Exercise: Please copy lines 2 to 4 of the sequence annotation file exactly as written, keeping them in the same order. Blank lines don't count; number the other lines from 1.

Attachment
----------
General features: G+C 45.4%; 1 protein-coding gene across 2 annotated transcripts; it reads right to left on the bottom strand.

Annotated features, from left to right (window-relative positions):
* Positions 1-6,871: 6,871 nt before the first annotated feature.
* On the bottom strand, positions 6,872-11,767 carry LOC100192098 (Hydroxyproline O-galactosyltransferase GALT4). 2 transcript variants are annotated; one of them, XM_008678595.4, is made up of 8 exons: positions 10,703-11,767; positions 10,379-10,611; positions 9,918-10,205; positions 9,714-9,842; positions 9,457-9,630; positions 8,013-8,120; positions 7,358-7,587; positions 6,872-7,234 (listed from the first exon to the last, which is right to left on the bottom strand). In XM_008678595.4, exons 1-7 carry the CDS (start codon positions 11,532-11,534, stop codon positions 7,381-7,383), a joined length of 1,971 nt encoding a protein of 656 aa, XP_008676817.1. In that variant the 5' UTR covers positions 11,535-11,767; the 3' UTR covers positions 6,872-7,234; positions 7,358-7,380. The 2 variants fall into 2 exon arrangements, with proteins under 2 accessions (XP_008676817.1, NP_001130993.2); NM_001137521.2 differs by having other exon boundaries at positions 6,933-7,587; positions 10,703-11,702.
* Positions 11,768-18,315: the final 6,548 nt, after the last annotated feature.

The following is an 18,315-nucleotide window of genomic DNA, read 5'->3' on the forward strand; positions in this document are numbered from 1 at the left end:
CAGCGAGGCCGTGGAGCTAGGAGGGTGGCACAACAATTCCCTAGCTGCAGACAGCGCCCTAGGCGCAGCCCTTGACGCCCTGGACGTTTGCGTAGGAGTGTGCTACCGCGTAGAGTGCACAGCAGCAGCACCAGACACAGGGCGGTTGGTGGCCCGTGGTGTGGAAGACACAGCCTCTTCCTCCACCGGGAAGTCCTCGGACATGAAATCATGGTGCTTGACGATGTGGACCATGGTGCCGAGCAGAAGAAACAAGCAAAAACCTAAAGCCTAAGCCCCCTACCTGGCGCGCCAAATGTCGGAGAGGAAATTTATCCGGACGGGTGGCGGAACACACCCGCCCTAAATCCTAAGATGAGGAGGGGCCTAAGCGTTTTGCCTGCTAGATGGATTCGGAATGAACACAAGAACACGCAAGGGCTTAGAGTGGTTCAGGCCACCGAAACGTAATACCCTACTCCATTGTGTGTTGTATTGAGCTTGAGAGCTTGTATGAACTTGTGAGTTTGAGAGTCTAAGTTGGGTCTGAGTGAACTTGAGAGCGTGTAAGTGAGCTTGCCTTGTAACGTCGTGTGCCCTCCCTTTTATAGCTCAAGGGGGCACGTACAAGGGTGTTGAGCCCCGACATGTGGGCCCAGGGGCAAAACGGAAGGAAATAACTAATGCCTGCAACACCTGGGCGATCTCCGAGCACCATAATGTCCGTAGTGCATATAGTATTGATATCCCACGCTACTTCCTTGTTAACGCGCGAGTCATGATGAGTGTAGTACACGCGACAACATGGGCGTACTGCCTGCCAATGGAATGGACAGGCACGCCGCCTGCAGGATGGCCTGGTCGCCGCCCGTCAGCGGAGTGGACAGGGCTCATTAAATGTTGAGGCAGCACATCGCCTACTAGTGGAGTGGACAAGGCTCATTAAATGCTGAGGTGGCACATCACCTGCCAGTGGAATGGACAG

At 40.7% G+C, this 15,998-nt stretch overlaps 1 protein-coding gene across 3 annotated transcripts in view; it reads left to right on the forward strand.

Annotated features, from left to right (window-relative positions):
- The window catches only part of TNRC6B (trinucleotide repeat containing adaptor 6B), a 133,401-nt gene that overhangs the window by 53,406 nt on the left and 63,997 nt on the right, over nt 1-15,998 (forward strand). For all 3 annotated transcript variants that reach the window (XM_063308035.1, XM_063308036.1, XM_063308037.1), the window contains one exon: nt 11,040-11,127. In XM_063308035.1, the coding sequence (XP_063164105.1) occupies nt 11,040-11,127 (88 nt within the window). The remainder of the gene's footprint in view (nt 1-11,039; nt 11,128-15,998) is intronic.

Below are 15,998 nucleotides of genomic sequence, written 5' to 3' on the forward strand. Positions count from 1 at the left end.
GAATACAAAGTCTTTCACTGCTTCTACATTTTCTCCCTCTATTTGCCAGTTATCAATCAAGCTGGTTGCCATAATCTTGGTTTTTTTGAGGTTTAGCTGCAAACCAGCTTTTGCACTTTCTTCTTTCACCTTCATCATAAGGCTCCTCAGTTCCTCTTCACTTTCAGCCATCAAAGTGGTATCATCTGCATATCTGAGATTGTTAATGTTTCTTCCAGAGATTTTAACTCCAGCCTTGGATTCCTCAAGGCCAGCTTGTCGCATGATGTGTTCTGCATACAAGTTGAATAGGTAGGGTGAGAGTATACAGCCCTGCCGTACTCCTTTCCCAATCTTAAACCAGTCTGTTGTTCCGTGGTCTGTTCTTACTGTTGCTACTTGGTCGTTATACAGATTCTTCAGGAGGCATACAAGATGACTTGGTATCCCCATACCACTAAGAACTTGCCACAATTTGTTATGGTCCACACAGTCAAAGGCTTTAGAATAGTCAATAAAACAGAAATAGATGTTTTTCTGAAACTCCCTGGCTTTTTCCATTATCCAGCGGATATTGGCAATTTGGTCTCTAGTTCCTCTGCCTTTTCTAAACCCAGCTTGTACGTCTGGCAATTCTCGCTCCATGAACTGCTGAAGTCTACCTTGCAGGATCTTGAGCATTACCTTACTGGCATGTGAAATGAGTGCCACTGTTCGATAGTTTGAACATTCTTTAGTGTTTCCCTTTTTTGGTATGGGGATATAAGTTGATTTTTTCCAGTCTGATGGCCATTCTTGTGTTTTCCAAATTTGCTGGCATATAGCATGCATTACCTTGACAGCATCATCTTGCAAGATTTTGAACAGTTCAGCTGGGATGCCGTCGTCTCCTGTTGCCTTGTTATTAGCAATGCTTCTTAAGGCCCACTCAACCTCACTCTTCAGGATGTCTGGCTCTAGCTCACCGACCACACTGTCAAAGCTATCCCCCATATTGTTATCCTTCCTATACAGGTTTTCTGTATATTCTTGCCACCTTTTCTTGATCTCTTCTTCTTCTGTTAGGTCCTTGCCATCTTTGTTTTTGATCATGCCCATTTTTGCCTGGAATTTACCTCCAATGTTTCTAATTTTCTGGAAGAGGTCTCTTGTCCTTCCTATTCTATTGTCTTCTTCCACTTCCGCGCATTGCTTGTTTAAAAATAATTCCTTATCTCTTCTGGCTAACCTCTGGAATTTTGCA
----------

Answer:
Annotated features, from left to right (window-relative positions):
* Positions 1-6,871: 6,871 nt before the first annotated feature.
* On the bottom strand, positions 6,872-11,767 carry LOC100192098 (Hydroxyproline O-galactosyltransferase GALT4). 2 transcript variants are annotated; one of them, XM_008678595.4, is made up of 8 exons: positions 10,703-11,767; positions 10,379-10,611; positions 9,918-10,205; positions 9,714-9,842; positions 9,457-9,630; positions 8,013-8,120; positions 7,358-7,587; positions 6,872-7,234 (listed from the first exon to the last, which is right to left on the bottom strand). In XM_008678595.4, exons 1-7 carry the CDS (start codon positions 11,532-11,534, stop codon positions 7,381-7,383), a joined length of 1,971 nt encoding a protein of 656 aa, XP_008676817.1. In that variant the 5' UTR covers positions 11,535-11,767; the 3' UTR covers positions 6,872-7,234; positions 7,358-7,380. The 2 variants fall into 2 exon arrangements, with proteins under 2 accessions (XP_008676817.1, NP_001130993.2); NM_001137521.2 differs by having other exon boundaries at positions 6,933-7,587; positions 10,703-11,702.